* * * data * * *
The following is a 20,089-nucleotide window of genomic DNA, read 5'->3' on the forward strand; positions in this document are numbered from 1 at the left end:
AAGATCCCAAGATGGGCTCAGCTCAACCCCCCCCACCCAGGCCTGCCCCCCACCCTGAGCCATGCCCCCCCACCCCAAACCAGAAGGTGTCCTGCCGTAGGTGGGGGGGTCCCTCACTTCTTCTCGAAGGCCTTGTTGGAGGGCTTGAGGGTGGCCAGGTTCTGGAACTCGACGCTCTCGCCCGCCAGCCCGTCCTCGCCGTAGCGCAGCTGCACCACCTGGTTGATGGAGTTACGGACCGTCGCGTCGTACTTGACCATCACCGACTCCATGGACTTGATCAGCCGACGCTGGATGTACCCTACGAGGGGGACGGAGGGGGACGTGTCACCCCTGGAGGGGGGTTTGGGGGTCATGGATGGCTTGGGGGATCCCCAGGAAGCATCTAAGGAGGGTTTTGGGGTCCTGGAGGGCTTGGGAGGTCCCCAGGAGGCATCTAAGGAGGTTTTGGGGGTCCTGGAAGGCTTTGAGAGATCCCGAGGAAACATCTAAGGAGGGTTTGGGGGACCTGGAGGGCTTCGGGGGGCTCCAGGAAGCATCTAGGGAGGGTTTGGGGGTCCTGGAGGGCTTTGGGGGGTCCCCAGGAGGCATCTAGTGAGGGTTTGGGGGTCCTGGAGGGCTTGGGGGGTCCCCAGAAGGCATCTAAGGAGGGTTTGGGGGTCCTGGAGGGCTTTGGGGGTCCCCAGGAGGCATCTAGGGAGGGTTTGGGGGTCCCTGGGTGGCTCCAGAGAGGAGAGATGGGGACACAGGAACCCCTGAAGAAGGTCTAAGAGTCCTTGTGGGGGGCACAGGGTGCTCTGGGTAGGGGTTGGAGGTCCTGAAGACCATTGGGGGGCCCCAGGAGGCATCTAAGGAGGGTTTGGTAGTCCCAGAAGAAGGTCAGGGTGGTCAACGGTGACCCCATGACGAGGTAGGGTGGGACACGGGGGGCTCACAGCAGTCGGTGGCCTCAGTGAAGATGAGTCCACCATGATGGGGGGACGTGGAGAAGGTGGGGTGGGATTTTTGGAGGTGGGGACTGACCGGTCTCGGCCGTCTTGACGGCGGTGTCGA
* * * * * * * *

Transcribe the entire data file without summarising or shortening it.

The following is a 20,089-nucleotide window of genomic DNA, read 5'->3' on the forward strand; positions in this document are numbered from 1 at the left end:
AAGATCCCAAGATGGGCTCAGCTCAACCCCCCCCACCCAGGCCTGCCCCCCACCCTGAGCCATGCCCCCCCACCCCAAACCAGAAGGTGTCCTGCCGTAGGTGGGGGGGTCCCTCACTTCTTCTCGAAGGCCTTGTTGGAGGGCTTGAGGGTGGCCAGGTTCTGGAACTCGACGCTCTCGCCCGCCAGCCCGTCCTCGCCGTAGCGCAGCTGCACCACCTGGTTGATGGAGTTACGGACCGTCGCGTCGTACTTGACCATCACCGACTCCATGGACTTGATCAGCCGACGCTGGATGTACCCTACGAGGGGGACGGAGGGGGACGTGTCACCCCTGGAGGGGGGTTTGGGGGTCATGGATGGCTTGGGGGATCCCCAGGAAGCATCTAAGGAGGGTTTTGGGGTCCTGGAGGGCTTGGGAGGTCCCCAGGAGGCATCTAAGGAGGTTTTGGGGGTCCTGGAAGGCTTTGAGAGATCCCGAGGAAACATCTAAGGAGGGTTTGGGGGACCTGGAGGGCTTCGGGGGGCTCCAGGAAGCATCTAGGGAGGGTTTGGGGGTCCTGGAGGGCTTTGGGGGGTCCCCAGGAGGCATCTAGTGAGGGTTTGGGGGTCCTGGAGGGCTTGGGGGGTCCCCAGAAGGCATCTAAGGAGGGTTTGGGGGTCCTGGAGGGCTTTGGGGGTCCCCAGGAGGCATCTAGGGAGGGTTTGGGGGTCCCTGGGTGGCTCCAGAGAGGAGAGATGGGGACACAGGAACCCCTGAAGAAGGTCTAAGAGTCCTTGTGGGGGGCACAGGGTGCTCTGGGTAGGGGTTGGAGGTCCTGAAGACCATTGGGGGGCCCCAGGAGGCATCTAAGGAGGGTTTGGTAGTCCCAGAAGAAGGTCAGGGTGGTCAACGGTGACCCCATGACGAGGTAGGGTGGGACACGGGGGGCTCACAGCAGTCGGTGGCCTCAGTGAAGATGAGTCCACCATGATGGGGGGACGTGGAGAAGGTGGGGTGGGATTTTTGGAGGTGGGGACTGACCGGTCTCGGCCGTCTTGACGGCGGTGTCGA